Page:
'Radecke will always be counted among the most outstanding pupils of the Leipzig Conservatory.' Robert Radecke, who was born in Dittmannsdorf bei Waldenburg, Silesia, on 31 October 1830, received this outstanding evaluation when he graduated from the Leipzig Conservatory in the fall of 1850 and then with diploma in hand went out into the world to pursue a multifaceted career as a violinist, pianist, and organist. This versatile musician had learned the fundamentals from his father, the church music director Siegemund Radecke, and substituted for him at the organ during religious services when he was only ten years old. His renowned teachers in Leipzig included the piano virtuoso Ignaz Moscheles, the violinist Ferdinand David, the conductor and composition teacher Julius Rietz, and Moritz Hauptmann, the music director at Leipzig’s St. Thomas Church. During his final examination Radecke performed as a violinist in Mendelssohn’s Violin Concerto, as a pianist in Schumann’s Piano Concerto, and as a conductor of a symphony of his own composition. Additionally, as the best organist of his conservatory class, in February 1850 he had the privilege of performing Schumann’s Sechs Fugen über den Namen B-A-C-H op. 60 for this master. This encounter became an important source of inspiration for the young Radecke, who remained on friendly terms with the Schumann family throughout his life. Schumann’s influence is quite palpable in the Fantasy Pieces op. 7 for violoncello and piano dedicated to the cellist Andreas Grabau, published by Kistner in Leipzig in 1853, and recorded for the first time on this CD. The same cellist was the dedicatee of Schumann’s Fünf Stücke im Volkston op. 102 (1849).  Following his studies Radecke initially performed as a violinist in the Gewandhaus Orchestra and served as the assistant conductor of the Singakademie and as the choir and music director at the City Theater. During this time he composed piano music, songs, sacred works, and chamber music. When the twenty-year-old set out on a journey through Germany and Switzerland in May 1851, he had with him a Piano Trio in A flat major that only much later, in 1864, would be published as his op. 30. The work was performed on the occasion of a visit with Robert and Clara Schumann in Düsseldorf, and according to Radecke’s travel journal, it made a positive impression on Schumann: 'It pleased Dr. S quite well.' Franz Liszt too had the pleasure of hearing this work in Weimar in an outstanding interpretation with the composer at the piano, the young violin virtuoso Joseph Joachim, and Bernhard Cossmann, the 'Joachim of the violoncello.' As the Deutsche Rundschau later reported in an article on the occasion of Radecke’s seventieth birthday, Liszt was supposed to have been so delighted by this work that he 'himself sat down at the grand piano in order with colossal invention to transform the score for piano.' More than fifty years after this event Joseph Joachim again played the Trio in A flat major in public in Berlin along with Robert Hausmann and the pianist Heinrich Barth. And on this occasion, in conjunction with the festivities in honor of Radecke’s seventy-fifth birthday in October 1905, the work convinced the audience as a 'Great Attraction' (report in the publication of the Organum society.)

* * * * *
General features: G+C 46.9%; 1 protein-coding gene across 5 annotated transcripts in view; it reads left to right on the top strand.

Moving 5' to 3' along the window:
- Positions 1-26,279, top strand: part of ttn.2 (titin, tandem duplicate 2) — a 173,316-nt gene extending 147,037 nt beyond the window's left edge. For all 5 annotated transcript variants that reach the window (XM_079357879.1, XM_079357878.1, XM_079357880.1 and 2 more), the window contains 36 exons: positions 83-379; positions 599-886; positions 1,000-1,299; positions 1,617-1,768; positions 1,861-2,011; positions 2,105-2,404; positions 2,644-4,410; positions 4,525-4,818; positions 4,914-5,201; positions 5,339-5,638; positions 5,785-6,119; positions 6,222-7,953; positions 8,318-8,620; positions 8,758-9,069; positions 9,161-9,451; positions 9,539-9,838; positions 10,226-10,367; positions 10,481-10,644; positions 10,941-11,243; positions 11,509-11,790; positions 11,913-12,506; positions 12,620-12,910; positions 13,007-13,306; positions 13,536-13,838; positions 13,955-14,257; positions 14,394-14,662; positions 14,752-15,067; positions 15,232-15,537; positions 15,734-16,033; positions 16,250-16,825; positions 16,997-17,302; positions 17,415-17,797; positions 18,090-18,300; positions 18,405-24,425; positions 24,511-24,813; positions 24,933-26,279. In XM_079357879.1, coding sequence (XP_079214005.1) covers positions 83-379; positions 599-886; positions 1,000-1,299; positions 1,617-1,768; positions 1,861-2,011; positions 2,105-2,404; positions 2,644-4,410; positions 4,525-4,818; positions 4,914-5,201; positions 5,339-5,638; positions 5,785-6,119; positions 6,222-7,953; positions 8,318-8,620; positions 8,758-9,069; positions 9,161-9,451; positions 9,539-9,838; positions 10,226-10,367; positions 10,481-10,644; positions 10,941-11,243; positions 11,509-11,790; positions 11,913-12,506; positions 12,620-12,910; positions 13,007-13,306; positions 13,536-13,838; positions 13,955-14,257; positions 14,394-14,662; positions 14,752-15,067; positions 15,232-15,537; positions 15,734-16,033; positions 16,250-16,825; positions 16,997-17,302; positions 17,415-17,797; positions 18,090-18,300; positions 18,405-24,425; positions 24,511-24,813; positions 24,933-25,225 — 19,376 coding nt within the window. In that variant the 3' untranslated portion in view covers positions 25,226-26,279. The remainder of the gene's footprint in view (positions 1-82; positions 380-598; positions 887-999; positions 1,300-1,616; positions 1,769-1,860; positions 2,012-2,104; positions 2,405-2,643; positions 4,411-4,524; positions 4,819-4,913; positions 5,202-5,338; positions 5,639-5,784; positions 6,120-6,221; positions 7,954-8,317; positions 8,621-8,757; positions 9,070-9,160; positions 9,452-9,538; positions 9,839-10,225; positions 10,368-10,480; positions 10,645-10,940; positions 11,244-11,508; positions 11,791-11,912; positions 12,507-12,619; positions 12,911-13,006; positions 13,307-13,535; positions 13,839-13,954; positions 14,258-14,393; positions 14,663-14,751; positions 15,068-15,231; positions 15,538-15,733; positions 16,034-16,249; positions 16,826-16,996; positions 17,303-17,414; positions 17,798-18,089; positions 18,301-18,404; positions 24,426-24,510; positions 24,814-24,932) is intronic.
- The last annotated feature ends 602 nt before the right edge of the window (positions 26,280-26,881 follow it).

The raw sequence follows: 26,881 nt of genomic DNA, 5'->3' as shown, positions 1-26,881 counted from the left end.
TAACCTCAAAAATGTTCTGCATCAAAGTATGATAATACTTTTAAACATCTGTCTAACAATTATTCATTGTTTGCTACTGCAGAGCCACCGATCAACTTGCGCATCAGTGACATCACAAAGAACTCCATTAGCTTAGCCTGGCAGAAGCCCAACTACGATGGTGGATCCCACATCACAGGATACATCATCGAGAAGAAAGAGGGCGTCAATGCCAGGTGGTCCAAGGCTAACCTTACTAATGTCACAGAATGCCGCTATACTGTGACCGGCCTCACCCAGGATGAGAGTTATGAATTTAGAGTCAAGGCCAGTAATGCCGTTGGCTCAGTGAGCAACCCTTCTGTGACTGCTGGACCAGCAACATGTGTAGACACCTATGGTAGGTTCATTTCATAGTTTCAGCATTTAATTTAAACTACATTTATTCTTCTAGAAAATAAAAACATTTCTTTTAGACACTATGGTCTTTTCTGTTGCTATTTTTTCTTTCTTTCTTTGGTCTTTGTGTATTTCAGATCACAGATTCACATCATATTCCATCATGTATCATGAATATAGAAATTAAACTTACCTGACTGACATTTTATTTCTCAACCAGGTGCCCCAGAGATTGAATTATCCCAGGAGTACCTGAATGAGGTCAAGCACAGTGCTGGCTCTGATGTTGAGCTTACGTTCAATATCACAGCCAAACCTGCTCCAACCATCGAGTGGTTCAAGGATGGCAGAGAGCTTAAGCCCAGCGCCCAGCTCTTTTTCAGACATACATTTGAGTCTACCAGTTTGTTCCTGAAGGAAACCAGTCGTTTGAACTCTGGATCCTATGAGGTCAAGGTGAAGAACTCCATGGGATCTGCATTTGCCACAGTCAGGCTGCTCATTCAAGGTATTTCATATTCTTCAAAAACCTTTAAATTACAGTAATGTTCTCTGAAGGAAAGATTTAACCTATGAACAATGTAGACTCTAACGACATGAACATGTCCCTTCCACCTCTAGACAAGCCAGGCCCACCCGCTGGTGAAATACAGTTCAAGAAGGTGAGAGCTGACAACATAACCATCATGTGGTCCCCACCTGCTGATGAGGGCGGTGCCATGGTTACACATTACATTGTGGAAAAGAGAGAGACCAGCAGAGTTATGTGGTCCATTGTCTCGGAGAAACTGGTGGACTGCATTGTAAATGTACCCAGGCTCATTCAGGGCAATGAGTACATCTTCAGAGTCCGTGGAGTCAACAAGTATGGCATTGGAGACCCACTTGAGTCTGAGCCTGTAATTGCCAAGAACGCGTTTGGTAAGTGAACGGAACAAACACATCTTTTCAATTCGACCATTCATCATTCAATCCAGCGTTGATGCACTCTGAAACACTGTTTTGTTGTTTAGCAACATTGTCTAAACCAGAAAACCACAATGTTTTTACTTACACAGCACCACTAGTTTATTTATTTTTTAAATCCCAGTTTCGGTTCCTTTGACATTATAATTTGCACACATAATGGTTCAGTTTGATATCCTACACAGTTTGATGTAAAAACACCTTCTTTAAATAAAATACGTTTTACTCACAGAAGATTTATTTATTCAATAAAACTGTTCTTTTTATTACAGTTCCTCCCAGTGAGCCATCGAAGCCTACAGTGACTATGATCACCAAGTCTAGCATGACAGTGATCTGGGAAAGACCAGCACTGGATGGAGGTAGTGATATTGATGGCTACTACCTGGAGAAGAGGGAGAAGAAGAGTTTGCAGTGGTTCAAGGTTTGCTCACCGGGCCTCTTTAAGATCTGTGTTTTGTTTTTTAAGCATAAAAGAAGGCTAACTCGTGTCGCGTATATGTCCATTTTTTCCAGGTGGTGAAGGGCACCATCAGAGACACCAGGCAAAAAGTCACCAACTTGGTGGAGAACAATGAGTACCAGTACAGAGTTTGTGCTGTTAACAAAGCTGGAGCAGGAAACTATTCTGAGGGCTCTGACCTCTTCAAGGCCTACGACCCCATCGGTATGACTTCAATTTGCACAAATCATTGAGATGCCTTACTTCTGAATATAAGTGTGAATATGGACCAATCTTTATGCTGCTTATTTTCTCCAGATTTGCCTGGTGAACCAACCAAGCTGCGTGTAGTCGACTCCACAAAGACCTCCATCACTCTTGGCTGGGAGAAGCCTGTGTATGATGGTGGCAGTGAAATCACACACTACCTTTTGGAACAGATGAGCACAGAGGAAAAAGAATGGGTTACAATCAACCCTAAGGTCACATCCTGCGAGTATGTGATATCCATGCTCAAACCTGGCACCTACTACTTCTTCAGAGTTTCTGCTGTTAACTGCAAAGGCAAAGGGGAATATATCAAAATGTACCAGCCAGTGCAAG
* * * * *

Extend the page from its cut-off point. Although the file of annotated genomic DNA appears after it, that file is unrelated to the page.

Radecke took up residence in Berlin in 1853 and significantly influenced the city’s music culture through to the turn of the century. He initially performed in public as a chamber musician as the second violinist in Ferdinand Laub’s quartet and as a pianist who created a sensation with his renderings of Beethoven’s last sonatas. His mastery as an instrumentalist is reflected especially in the brilliant piano part of the Trio in B minor, which not coincidentally is dedicated to Anton Rubinstein. Radecke composed the first movement quite likely while he was still in Leipzig (1853) and added the cantabile andante two years later. However, it was not until 1868 that he supplied a scherzo and a finale to complete the work for publication as his op. 33 by Bote & Bock of Berlin.  The circumstances of the composition and reception of his two piano trios have very little documented. Along with the Fantasy Pieces op. 7,  almost all of the composer’s published chamber compositions, that is, three of his total of four such works of this genre, have now been recorded. (They had been preceded only by the Four Pieces for Violin and Piano op. 1.)